The Vermont legislature appears to be going forward with the idea of building a new prison. The premise seems to be that, if you design a prison to be more humane, and build in more possibilities for training and education, then you are engaging in reform. But will these new prisons be surrounded by several fences and layers of razor wire? Will there still be a vehicle patrolling the perimeter? Will people still be strip-searched after visiting with their loved ones or on returning from a medical trip? Will the use of solitary confinement continue? Will people still be transported in the “chicken truck” sitting on benches in an unheated or uncooled panel truck, with no windows, shackled and unable to even buckle a seat belt? There’s no evidence that ending these practices are part of the discussion. But they are part of the daily trauma of being incarcerated.
We incarcerate too many people for too long. In fact, the entire concept of prison is obsolete and anachronistic. Rather than trying to make prisons more humane, we need to focus on the conditions that contribute to harm, starting in our communities, and find alternatives to incarceration.
Building new facilities that look and feel more “humane” are not going to change the culture. Vermont tried this before, in the 1970s. Chittenen Regional Correctional Facility (CRCF), which is deemed obsolete and in need of replacement, was built with this in mind. In a document from this era*, we read “The traditional closed institution has a consistent record of failure over the last 200 years. With increasing caseloads and steadily rising costs, Vermont cannot afford programs that are proven failures and will only become more wasteful of money and human potential. There is clearly a need to deal with offenders as close to the community as is advisable in each case, but we need new institutional approaches for those who must be isolated.”
Instead of being the community-based and and reentry-focused facility imagined in 1972, CRCF has become just another prison.
The concepts of punishment and control are deeply embedded in to the Department of Corrections. That will not change with new buildings. Also, the legislature needs to take responsibility for the legislation that continues to add new crimes or increases penalties for existing ones. The legislature pats itself on the back at every opportunity for reducing the prison population by 30%, but they seem content to leave it at that. Those were the low-hanging fruit. True reform includes all incarcerated people.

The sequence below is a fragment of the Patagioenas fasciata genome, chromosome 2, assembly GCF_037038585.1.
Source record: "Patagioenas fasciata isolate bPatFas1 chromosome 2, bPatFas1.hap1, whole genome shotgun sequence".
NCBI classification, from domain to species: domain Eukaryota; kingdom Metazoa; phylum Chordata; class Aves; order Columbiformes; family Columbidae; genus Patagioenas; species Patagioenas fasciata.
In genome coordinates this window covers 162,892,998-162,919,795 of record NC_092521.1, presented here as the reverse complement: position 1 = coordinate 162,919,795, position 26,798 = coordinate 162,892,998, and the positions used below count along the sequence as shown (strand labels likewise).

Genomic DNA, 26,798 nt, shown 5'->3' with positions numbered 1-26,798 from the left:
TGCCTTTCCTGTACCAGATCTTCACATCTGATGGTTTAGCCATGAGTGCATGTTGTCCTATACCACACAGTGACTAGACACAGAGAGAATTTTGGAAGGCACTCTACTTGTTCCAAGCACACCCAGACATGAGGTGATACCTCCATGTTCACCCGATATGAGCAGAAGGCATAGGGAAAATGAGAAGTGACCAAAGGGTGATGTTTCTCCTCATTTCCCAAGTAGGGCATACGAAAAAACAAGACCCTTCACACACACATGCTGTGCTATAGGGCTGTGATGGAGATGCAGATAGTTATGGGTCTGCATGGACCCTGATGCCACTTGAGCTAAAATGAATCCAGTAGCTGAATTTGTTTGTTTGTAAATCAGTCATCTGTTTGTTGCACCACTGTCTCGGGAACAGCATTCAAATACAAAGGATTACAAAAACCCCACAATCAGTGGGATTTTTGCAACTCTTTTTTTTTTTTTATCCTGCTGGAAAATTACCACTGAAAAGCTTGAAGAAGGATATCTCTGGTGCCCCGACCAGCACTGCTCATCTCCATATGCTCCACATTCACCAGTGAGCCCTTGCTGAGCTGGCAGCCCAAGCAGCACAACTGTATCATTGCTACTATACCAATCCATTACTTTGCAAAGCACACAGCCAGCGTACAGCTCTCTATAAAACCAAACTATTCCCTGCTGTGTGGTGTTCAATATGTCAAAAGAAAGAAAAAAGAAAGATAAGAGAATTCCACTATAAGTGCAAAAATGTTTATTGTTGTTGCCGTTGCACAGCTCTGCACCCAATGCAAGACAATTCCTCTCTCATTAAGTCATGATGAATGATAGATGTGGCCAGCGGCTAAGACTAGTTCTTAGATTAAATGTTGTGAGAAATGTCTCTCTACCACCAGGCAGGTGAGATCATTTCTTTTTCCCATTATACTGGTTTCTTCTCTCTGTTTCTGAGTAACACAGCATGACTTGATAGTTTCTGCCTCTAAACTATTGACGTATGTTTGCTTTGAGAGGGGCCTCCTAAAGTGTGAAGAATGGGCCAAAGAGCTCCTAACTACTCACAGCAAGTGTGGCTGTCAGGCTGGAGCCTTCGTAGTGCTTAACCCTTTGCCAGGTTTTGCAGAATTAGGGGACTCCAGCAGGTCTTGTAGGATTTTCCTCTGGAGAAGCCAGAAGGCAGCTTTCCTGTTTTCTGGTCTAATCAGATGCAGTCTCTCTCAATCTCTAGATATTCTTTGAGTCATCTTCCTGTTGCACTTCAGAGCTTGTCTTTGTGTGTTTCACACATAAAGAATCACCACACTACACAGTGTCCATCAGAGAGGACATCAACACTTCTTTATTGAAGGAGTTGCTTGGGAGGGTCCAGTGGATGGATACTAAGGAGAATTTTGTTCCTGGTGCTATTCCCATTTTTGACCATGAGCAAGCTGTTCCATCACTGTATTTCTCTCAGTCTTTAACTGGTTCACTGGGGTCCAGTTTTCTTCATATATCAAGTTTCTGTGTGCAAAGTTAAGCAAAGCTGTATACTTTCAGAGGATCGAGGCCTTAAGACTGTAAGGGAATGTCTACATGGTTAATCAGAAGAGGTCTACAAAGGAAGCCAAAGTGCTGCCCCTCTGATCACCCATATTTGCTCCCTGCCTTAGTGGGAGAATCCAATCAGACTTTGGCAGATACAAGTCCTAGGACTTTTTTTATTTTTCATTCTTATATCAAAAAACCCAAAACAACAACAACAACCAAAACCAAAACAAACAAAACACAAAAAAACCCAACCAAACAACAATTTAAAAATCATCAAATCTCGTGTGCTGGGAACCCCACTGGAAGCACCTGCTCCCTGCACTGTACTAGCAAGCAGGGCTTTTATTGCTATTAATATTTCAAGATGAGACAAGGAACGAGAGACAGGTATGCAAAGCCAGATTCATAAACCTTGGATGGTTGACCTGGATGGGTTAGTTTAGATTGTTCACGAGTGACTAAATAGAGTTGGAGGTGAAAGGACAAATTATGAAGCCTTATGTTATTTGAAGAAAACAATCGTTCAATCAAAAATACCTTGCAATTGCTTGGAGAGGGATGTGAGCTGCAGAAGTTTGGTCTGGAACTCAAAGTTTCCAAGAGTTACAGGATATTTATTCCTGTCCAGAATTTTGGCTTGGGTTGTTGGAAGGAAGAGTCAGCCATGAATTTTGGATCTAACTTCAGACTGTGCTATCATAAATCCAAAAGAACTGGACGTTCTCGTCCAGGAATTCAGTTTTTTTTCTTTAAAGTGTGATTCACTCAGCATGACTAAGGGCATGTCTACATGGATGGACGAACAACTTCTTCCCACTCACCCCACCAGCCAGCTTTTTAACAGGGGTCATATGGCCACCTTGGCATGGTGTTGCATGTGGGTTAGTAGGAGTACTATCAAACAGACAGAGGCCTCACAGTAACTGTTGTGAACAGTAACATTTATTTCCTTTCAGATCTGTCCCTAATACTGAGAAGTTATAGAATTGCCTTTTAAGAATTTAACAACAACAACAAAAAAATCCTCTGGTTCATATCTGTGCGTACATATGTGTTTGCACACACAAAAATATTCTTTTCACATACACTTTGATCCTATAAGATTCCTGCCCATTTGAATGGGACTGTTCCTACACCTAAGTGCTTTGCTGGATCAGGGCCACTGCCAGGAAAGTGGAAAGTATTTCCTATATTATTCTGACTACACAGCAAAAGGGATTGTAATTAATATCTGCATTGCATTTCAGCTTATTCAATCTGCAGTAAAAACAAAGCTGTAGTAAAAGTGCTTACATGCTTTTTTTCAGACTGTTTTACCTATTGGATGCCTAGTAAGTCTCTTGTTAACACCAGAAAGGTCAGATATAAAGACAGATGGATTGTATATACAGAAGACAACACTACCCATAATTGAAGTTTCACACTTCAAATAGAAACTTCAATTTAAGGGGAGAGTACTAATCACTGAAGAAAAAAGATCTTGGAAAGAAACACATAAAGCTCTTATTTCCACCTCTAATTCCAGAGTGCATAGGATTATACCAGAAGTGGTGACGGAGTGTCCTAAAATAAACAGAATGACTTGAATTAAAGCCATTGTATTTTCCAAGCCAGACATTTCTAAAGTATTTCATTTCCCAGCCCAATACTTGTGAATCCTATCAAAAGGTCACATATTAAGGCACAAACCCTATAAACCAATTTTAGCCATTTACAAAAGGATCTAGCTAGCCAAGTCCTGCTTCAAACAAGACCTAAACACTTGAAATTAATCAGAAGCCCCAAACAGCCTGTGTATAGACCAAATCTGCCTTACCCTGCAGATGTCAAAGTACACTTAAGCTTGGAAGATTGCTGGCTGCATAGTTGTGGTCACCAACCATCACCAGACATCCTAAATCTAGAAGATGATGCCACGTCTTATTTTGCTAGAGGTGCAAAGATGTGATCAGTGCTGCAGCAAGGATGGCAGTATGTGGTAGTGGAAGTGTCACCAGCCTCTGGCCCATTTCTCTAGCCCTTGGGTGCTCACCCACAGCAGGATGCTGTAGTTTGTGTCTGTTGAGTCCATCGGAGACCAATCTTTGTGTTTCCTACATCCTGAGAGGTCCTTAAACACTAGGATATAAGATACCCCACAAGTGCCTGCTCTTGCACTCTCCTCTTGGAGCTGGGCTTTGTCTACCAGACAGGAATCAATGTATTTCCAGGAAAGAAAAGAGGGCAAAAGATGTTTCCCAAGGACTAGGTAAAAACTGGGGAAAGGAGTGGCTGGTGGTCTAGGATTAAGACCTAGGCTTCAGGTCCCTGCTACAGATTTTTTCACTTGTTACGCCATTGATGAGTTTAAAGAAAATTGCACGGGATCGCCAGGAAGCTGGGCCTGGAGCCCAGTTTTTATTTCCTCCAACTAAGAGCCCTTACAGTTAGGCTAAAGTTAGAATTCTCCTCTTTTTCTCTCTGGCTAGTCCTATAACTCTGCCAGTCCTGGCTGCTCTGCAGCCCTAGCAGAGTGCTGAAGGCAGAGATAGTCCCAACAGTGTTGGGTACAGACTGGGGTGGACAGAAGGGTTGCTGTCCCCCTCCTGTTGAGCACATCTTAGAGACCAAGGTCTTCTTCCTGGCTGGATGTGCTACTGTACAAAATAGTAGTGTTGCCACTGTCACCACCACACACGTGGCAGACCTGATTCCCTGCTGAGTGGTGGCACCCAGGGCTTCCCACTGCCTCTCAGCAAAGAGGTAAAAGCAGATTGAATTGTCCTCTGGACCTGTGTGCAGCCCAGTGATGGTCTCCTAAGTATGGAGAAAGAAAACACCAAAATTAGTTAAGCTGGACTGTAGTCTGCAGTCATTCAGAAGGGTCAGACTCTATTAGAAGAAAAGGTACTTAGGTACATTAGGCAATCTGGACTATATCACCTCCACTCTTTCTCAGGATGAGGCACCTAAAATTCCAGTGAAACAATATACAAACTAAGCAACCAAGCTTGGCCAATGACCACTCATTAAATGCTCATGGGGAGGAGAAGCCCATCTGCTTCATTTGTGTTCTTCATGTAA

Vermont makes a nod toward restorative justice, but it isn’t enough. There are community justice centers throughout the state, including a good one in Brattleboro, but again, they are addressing crimes that should never have involved incarceration in the first place. I’ve served on both reparative panels and COSAs (Circles of Support and Accountability, focused on people reentering the community from prison) and as much as I admire the work, there’s so much more they could and should be doing. The cynical point of view for Vermont’s commitment to restorative justice is that it’s window-dressing.
But to truly change the dynamic is to shift funding away from punishment and incarceration and toward education, mental health, and… well, communities. There are better alternatives to building new prisons.
— Meg McCarthy
* A Comprehensive Proposal for Corrections in Vermont, Kent Stoneman, Commissioner of Corrections, January 11, 1972
A Prototype for a Community Corrections Center in Vermont, Kent Stoneman, Project Manager, 1971
Call to Action
Let your state senators and representatives know that you do not support building new prisons. Tell them you support strengthening education, housing, mental health and addiction supports in our community to mitigate the need for incarceration.
Find your legislator here.